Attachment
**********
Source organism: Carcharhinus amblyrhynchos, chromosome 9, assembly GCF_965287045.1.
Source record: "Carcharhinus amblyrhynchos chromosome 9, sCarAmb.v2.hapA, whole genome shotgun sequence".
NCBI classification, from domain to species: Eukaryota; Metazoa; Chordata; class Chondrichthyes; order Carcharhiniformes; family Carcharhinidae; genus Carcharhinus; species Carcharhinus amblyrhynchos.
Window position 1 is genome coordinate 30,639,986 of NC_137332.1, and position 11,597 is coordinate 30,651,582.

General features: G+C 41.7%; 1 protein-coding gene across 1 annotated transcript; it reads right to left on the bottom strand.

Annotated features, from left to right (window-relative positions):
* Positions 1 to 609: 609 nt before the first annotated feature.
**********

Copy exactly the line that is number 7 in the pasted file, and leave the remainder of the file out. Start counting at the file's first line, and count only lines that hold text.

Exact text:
* Positions 1 to 609: 609 nt before the first annotated feature.